Sautéing is a cooking method where one quickly cooks food in a small amount of oil or fat in a pan over medium to high heat. The oil or fat choosen should have a high enough smoke point to avoid burning (peanut oil is an excellent choice, while non‐clarified butter would be a poor choice). Food is chopped, sliced, diced, or minced finely to facilitate fast cooking. The food in the pan should frequently be in motion, either through stirring or shaking the pan back and forth to flip the food. While the food is sautéing, it will make a sizzling sound. The food will brown, but the texture and moisture of the food will be mostly preserved.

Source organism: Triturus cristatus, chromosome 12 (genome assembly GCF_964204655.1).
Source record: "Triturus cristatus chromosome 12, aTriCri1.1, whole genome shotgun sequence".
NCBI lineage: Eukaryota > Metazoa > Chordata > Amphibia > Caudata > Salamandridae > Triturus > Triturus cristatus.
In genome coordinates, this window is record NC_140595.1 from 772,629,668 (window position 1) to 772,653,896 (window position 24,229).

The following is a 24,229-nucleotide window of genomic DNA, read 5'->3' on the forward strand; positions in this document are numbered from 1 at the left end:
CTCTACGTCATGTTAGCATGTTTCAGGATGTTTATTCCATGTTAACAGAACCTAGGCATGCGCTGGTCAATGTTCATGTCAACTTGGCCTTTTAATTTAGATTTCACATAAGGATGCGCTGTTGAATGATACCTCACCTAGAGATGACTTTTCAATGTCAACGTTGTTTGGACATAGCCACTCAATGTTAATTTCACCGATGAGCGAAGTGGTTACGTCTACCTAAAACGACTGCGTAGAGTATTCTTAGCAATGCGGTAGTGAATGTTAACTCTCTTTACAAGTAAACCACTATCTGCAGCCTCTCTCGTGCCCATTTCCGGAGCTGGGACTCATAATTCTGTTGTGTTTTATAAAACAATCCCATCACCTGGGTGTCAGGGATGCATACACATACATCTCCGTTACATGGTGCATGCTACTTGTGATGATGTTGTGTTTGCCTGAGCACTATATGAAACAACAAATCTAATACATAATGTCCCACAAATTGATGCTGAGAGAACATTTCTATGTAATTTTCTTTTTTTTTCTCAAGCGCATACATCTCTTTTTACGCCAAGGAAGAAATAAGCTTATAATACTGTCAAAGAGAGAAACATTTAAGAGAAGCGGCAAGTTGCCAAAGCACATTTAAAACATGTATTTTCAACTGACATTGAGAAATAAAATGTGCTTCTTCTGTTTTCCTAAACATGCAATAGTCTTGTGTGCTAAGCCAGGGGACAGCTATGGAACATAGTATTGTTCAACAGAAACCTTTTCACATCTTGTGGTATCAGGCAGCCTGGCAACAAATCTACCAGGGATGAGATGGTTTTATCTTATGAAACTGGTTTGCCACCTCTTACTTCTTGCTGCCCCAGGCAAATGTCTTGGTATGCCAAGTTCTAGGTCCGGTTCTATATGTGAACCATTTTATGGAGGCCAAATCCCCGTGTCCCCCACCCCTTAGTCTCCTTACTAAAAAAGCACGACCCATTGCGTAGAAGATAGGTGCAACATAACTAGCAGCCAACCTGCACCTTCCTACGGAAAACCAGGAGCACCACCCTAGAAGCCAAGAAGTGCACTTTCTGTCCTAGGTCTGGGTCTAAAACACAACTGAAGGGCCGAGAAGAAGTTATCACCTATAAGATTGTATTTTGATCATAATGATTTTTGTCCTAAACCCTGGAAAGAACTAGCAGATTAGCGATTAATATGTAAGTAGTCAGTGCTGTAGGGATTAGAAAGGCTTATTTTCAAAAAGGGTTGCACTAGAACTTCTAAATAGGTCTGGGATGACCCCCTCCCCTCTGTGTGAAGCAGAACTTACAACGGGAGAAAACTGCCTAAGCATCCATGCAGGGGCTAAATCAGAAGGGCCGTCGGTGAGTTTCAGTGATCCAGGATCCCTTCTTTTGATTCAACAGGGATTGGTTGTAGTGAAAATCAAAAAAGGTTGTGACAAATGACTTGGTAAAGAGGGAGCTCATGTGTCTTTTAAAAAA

Sautéing is different from searing, as searing is a cooking technique to brown only the surface of the food, while sautéing involves cooking the food fully.
The term sauté comes from the French verb, sauter, which means ‘to jump’, referring to the way the food jumps when the cook shakes the pan.
Ironically, a sauté pan is not the best vessel for sautéing because of its straight sides. A fry pan or skillet with sloped slides is better as it facilitates flipping the food when the cook shakes the pan.